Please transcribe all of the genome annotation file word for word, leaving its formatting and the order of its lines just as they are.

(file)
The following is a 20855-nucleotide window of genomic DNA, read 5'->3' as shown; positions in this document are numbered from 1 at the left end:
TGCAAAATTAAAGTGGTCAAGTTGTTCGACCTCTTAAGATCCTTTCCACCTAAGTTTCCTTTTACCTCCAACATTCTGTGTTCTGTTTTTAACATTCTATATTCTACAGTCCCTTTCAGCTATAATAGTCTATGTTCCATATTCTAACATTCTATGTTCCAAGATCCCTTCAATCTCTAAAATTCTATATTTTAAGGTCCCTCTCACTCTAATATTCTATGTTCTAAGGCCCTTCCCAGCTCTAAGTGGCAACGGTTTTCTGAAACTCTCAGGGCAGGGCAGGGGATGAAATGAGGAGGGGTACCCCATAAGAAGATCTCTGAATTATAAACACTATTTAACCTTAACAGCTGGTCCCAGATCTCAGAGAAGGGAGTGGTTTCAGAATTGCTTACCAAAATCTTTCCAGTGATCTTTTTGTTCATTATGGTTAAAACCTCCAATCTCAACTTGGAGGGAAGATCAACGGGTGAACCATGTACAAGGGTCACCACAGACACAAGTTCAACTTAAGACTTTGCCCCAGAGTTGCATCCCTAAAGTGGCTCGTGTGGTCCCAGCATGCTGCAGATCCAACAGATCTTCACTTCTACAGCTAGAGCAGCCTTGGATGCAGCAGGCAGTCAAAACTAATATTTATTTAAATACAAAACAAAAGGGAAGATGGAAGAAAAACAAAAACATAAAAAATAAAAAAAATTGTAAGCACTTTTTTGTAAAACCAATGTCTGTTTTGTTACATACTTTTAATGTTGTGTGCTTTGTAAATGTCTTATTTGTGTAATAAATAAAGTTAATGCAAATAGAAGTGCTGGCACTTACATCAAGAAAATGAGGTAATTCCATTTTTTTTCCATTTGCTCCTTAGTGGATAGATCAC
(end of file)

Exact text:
The following is a 20855-nucleotide window of genomic DNA, read 5'->3' as shown; positions in this document are numbered from 1 at the left end:
TGCAAAATTAAAGTGGTCAAGTTGTTCGACCTCTTAAGATCCTTTCCACCTAAGTTTCCTTTTACCTCCAACATTCTGTGTTCTGTTTTTAACATTCTATATTCTACAGTCCCTTTCAGCTATAATAGTCTATGTTCCATATTCTAACATTCTATGTTCCAAGATCCCTTCAATCTCTAAAATTCTATATTTTAAGGTCCCTCTCACTCTAATATTCTATGTTCTAAGGCCCTTCCCAGCTCTAAGTGGCAACGGTTTTCTGAAACTCTCAGGGCAGGGCAGGGGATGAAATGAGGAGGGGTACCCCATAAGAAGATCTCTGAATTATAAACACTATTTAACCTTAACAGCTGGTCCCAGATCTCAGAGAAGGGAGTGGTTTCAGAATTGCTTACCAAAATCTTTCCAGTGATCTTTTTGTTCATTATGGTTAAAACCTCCAATCTCAACTTGGAGGGAAGATCAACGGGTGAACCATGTACAAGGGTCACCACAGACACAAGTTCAACTTAAGACTTTGCCCCAGAGTTGCATCCCTAAAGTGGCTCGTGTGGTCCCAGCATGCTGCAGATCCAACAGATCTTCACTTCTACAGCTAGAGCAGCCTTGGATGCAGCAGGCAGTCAAAACTAATATTTATTTAAATACAAAACAAAAGGGAAGATGGAAGAAAAACAAAAACATAAAAAATAAAAAAAATTGTAAGCACTTTTTTGTAAAACCAATGTCTGTTTTGTTACATACTTTTAATGTTGTGTGCTTTGTAAATGTCTTATTTGTGTAATAAATAAAGTTAATGCAAATAGAAGTGCTGGCACTTACATCAAGAAAATGAGGTAATTCCATTTTTTTTCCATTTGCTCCTTAGTGGATAGATCAC